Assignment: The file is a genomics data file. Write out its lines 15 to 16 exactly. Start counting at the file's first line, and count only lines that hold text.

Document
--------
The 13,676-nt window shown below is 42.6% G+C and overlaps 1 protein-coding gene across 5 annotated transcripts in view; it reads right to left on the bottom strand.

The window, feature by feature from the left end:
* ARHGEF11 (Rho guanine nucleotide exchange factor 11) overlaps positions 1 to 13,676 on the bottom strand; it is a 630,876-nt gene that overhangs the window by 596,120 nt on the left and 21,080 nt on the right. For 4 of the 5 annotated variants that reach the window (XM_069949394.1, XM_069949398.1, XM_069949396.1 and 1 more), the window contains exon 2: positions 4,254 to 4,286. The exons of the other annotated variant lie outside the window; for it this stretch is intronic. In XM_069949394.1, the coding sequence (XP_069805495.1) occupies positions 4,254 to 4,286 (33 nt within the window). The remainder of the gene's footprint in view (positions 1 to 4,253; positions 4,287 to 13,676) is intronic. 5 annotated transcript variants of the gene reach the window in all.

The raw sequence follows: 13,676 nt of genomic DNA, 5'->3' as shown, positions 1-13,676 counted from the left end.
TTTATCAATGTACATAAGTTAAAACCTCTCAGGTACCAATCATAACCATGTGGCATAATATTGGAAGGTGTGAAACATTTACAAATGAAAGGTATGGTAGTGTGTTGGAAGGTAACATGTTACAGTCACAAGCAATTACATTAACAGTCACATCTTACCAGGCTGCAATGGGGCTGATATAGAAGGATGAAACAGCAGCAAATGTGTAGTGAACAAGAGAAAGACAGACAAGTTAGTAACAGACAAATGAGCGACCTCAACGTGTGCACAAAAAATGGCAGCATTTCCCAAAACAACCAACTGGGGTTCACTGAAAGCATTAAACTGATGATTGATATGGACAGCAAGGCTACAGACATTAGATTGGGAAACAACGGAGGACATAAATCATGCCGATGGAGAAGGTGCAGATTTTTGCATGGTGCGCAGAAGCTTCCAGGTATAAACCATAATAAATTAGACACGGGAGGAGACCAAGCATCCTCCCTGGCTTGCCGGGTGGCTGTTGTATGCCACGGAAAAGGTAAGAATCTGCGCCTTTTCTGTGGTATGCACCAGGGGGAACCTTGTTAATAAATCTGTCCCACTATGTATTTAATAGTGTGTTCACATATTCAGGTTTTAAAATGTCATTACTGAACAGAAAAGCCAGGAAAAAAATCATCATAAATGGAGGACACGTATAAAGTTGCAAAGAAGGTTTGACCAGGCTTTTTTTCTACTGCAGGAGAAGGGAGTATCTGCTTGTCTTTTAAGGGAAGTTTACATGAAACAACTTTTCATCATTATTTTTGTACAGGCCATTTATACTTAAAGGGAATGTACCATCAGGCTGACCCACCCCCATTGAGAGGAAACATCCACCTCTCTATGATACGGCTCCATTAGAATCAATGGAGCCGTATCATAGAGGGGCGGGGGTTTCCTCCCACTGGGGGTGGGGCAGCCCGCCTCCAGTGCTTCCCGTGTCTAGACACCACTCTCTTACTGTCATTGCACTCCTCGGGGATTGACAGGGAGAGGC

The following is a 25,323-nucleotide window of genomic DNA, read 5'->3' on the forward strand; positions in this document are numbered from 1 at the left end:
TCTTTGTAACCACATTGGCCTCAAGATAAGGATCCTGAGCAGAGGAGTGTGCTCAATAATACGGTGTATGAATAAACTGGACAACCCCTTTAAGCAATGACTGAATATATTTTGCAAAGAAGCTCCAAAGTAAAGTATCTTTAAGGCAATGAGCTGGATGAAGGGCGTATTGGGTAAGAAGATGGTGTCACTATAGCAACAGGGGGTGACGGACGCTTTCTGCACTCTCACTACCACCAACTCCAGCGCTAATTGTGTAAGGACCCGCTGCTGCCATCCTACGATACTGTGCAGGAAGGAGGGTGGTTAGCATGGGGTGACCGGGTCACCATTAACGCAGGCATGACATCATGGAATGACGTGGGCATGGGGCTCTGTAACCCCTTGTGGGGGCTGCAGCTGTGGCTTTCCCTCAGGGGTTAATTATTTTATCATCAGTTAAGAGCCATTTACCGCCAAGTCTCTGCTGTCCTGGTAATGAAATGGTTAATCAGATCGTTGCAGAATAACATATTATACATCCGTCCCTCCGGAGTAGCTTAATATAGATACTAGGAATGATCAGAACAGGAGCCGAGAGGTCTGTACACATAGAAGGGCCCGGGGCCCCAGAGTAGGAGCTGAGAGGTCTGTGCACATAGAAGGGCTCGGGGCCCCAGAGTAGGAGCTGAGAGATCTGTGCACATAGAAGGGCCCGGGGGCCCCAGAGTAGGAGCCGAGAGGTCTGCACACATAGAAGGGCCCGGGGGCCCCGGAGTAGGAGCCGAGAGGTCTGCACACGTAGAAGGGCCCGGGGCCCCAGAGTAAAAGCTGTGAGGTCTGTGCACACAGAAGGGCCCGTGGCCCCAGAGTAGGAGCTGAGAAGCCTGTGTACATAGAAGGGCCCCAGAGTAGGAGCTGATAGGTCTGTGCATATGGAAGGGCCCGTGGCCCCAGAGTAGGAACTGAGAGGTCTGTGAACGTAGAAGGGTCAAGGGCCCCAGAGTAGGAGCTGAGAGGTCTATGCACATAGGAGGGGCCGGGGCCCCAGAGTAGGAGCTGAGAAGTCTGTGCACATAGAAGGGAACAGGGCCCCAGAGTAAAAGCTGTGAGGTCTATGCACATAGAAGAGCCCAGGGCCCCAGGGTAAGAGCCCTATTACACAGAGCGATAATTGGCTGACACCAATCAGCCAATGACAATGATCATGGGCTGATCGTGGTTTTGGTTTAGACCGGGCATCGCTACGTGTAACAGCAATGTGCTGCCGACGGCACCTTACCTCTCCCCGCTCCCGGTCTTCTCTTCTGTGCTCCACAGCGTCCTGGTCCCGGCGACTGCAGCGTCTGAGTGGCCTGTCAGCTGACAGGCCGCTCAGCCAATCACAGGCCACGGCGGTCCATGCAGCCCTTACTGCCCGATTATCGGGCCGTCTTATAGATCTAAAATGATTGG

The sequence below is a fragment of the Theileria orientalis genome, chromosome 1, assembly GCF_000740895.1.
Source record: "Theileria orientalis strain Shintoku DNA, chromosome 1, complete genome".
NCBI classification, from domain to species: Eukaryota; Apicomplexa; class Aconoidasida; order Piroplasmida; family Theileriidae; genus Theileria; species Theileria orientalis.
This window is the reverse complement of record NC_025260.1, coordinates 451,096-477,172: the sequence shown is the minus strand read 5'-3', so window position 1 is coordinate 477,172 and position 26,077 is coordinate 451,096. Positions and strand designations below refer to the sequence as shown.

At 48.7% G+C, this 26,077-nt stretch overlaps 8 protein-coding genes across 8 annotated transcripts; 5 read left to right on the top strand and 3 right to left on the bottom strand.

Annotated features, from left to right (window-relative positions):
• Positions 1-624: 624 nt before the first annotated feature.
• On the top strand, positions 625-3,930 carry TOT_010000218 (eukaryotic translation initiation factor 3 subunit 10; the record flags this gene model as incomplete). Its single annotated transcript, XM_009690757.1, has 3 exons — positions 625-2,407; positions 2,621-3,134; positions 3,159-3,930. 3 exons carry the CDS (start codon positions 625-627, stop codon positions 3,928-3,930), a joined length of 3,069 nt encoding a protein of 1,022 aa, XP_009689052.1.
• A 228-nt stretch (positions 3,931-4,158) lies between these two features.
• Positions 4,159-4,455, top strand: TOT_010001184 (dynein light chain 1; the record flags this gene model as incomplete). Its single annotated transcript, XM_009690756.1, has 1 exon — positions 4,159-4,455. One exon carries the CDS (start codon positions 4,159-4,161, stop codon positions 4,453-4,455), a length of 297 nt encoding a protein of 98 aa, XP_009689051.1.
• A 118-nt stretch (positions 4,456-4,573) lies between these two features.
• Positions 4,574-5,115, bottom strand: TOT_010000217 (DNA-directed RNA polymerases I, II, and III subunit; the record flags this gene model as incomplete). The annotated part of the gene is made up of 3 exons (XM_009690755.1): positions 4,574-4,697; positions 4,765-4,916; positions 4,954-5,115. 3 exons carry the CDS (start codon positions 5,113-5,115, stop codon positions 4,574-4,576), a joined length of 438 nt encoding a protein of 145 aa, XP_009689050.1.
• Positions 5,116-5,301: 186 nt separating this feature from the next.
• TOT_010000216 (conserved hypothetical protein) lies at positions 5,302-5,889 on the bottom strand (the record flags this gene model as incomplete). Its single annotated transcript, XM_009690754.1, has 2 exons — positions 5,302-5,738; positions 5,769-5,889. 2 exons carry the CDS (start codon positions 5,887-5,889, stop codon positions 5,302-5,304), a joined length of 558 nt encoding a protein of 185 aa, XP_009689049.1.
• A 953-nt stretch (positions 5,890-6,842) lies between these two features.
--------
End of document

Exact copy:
• On the top strand, positions 625-3,930 carry TOT_010000218 (eukaryotic translation initiation factor 3 subunit 10; the record flags this gene model as incomplete). Its single annotated transcript, XM_009690757.1, has 3 exons — positions 625-2,407; positions 2,621-3,134; positions 3,159-3,930. 3 exons carry the CDS (start codon positions 625-627, stop codon positions 3,928-3,930), a joined length of 3,069 nt encoding a protein of 1,022 aa, XP_009689052.1.
• A 228-nt stretch (positions 3,931-4,158) lies between these two features.